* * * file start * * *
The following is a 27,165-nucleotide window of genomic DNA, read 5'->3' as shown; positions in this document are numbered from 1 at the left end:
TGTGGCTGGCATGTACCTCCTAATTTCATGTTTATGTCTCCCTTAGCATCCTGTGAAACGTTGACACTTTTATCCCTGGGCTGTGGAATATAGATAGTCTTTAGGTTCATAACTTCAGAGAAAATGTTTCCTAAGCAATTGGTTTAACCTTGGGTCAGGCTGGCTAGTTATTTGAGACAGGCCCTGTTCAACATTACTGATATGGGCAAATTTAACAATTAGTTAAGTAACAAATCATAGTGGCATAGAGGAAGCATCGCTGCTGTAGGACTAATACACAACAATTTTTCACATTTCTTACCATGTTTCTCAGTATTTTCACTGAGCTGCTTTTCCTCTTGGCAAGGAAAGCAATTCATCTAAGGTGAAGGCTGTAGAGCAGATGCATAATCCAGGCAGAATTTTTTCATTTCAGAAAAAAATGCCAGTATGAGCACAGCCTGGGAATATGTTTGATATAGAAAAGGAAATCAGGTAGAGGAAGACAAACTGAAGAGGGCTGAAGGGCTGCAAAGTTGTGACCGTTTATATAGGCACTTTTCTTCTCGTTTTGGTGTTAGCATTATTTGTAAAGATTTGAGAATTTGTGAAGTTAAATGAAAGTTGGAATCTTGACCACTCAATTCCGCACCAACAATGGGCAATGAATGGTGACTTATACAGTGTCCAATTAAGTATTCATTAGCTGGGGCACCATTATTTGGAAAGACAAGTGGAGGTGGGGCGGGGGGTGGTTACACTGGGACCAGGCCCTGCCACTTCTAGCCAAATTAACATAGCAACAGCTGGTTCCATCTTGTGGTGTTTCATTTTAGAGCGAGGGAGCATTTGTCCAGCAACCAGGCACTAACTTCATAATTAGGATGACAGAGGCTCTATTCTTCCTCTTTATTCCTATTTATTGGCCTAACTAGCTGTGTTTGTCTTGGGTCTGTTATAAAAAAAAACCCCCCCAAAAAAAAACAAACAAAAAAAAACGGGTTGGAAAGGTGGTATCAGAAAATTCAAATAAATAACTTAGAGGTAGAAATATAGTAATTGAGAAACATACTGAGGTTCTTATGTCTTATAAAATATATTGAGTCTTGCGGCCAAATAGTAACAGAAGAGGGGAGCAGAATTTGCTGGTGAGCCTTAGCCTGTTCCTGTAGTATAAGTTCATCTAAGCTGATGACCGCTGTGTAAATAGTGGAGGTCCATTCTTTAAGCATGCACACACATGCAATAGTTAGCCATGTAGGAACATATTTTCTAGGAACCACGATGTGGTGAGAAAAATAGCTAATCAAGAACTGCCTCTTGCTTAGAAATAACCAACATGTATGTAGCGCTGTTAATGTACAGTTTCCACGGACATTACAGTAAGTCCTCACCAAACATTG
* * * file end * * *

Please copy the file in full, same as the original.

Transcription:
The following is a 27,165-nucleotide window of genomic DNA, read 5'->3' as shown; positions in this document are numbered from 1 at the left end:
TGTGGCTGGCATGTACCTCCTAATTTCATGTTTATGTCTCCCTTAGCATCCTGTGAAACGTTGACACTTTTATCCCTGGGCTGTGGAATATAGATAGTCTTTAGGTTCATAACTTCAGAGAAAATGTTTCCTAAGCAATTGGTTTAACCTTGGGTCAGGCTGGCTAGTTATTTGAGACAGGCCCTGTTCAACATTACTGATATGGGCAAATTTAACAATTAGTTAAGTAACAAATCATAGTGGCATAGAGGAAGCATCGCTGCTGTAGGACTAATACACAACAATTTTTCACATTTCTTACCATGTTTCTCAGTATTTTCACTGAGCTGCTTTTCCTCTTGGCAAGGAAAGCAATTCATCTAAGGTGAAGGCTGTAGAGCAGATGCATAATCCAGGCAGAATTTTTTCATTTCAGAAAAAAATGCCAGTATGAGCACAGCCTGGGAATATGTTTGATATAGAAAAGGAAATCAGGTAGAGGAAGACAAACTGAAGAGGGCTGAAGGGCTGCAAAGTTGTGACCGTTTATATAGGCACTTTTCTTCTCGTTTTGGTGTTAGCATTATTTGTAAAGATTTGAGAATTTGTGAAGTTAAATGAAAGTTGGAATCTTGACCACTCAATTCCGCACCAACAATGGGCAATGAATGGTGACTTATACAGTGTCCAATTAAGTATTCATTAGCTGGGGCACCATTATTTGGAAAGACAAGTGGAGGTGGGGCGGGGGGTGGTTACACTGGGACCAGGCCCTGCCACTTCTAGCCAAATTAACATAGCAACAGCTGGTTCCATCTTGTGGTGTTTCATTTTAGAGCGAGGGAGCATTTGTCCAGCAACCAGGCACTAACTTCATAATTAGGATGACAGAGGCTCTATTCTTCCTCTTTATTCCTATTTATTGGCCTAACTAGCTGTGTTTGTCTTGGGTCTGTTATAAAAAAAAACCCCCCCAAAAAAAAACAAACAAAAAAAAACGGGTTGGAAAGGTGGTATCAGAAAATTCAAATAAATAACTTAGAGGTAGAAATATAGTAATTGAGAAACATACTGAGGTTCTTATGTCTTATAAAATATATTGAGTCTTGCGGCCAAATAGTAACAGAAGAGGGGAGCAGAATTTGCTGGTGAGCCTTAGCCTGTTCCTGTAGTATAAGTTCATCTAAGCTGATGACCGCTGTGTAAATAGTGGAGGTCCATTCTTTAAGCATGCACACACATGCAATAGTTAGCCATGTAGGAACATATTTTCTAGGAACCACGATGTGGTGAGAAAAATAGCTAATCAAGAACTGCCTCTTGCTTAGAAATAACCAACATGTATGTAGCGCTGTTAATGTACAGTTTCCACGGACATTACAGTAAGTCCTCACCAAACATTG